February 27, 2017


Here is an insightful chart, which succinctly summarizes what we know to date about the instructional effectiveness of 3D (and to a lesser extent VR and HD visualization technologies):

It is interesting to note that the buzzwords of ‘engagement’ and ‘retention’ – the low-lying fruit—are  the most frequently and popularly employed terms for marketers and business development managers. For educators, however, the remaining categories are the findings that really draw their attention. The Good-Better-Best findings are very important to experienced teachers and educational leaders alike.

In the last few years, there has been a flurry of activity on the research front for 3D VR, and visualization technologies. But these reports and findings have little traction in the press, often replaced by more populist sound bites preferred by reporters and editors.  

For me, all types of research matter. I am not a purist. For example, when the European LiFe studies were first released---many experts I spoke with mocked them, due to their lack of rigor.  Not me. I prefer to read and report on all of it.

Each study, survey, action research effort, or anecdotal collection provide us with the clues, contacts, and stepping stones to learn more. Each enables us to grow wiser, gather fresh insight, and seize upon new perspective. Each grows our database of knowledge. 

February 20, 2017

The Research Chase

One of first questions people ask me about 3D (and sometimes VR or HD visualization technologies) is about instructional effectiveness and research. “What is the difference some of these technologies make in learning?” “How effective are these technologies with young learners?” they ask.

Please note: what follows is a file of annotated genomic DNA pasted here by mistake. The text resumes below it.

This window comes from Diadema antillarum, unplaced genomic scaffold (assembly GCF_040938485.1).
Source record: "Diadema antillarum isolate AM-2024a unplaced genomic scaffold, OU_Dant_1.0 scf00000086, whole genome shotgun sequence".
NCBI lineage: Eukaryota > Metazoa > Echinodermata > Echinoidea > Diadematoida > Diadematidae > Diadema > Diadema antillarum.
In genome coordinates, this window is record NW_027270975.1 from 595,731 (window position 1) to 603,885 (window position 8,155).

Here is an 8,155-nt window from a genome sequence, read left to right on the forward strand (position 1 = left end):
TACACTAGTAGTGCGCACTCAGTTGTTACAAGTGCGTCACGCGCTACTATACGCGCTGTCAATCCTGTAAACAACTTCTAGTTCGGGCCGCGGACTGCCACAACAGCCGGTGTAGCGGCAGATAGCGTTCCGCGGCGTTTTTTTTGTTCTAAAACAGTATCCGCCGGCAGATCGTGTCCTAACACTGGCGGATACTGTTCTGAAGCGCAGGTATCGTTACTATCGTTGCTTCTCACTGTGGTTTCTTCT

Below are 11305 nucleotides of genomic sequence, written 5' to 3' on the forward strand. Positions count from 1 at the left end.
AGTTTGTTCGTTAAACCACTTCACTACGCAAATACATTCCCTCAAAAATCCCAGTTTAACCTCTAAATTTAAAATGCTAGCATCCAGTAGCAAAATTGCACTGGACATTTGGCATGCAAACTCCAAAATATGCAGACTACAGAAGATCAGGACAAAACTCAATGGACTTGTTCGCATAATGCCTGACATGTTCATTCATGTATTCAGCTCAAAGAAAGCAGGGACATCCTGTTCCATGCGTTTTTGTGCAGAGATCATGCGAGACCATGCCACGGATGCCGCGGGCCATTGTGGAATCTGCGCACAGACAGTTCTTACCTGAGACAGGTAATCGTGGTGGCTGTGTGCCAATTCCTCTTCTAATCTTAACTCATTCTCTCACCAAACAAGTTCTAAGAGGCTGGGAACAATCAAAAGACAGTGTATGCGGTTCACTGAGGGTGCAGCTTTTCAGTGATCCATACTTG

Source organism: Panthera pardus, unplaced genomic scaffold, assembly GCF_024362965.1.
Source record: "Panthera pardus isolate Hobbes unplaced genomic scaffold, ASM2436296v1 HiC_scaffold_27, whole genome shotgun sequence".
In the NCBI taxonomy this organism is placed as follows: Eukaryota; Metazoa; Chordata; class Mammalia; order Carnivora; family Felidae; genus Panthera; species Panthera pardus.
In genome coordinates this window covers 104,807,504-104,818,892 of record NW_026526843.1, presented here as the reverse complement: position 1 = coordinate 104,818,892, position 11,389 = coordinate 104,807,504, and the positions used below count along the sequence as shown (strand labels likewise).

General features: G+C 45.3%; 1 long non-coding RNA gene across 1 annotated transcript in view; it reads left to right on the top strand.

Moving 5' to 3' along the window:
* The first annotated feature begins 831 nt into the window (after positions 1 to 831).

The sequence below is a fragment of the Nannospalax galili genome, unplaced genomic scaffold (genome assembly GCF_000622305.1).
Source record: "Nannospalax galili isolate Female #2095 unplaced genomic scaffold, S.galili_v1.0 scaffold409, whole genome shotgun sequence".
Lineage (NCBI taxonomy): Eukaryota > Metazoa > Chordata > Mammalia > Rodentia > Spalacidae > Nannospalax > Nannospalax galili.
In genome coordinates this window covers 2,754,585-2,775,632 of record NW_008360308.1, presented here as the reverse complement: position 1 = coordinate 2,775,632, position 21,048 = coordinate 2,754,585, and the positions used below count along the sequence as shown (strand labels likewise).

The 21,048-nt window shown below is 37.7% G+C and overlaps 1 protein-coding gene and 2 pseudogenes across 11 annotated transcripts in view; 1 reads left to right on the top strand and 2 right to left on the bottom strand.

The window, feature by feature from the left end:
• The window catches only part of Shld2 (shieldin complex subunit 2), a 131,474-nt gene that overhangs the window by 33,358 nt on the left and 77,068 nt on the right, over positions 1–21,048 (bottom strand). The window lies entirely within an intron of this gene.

Of course, a key issue is “What kind of research are you talking about?” In school environments, there are many types of formal and informal research. There are survey data, focus group reporting, and case studies. There is also anecdotal evidence, which can provide very useful empirical insight, when collected well and over time. There is action research, informal classroom research, and even research on fidelity of implementation—how to implement well.  There is industry-conducted  research, sponsored external research, and independent research (if the latter exists!) There is also planned research, which is also quite insightful, because we get pre-knowledge about the upcoming purpose or key research questions being asked in an upcoming study.

Then, of course there is capital ‘R’ Research—the gold standard—with control groups and rigorous evaluative processes.  The most expensive kind, I must add. And let’s not forget my favorite type of research: the meta-analysis, or the compilation or big picture of what we have learned from many dozens of previous research studies.

But back to my kick-off sentence:  Regarding modern visualization technologies, the first question educators typically ask me is “How much does it cost?” But the second question invariably targets the effectiveness, or research, question. Of course, providing an answer for this question in the spare seconds that the listener is willing to offer becomes a difficult proposition, to say the least. I usually offer to send the requester an insightful chart, which succinctly summarizes what we know to date about the instructional effectiveness of 3D (and to a lesser extent VR and HD visualization technologies). I'll show you this chart in next week's post.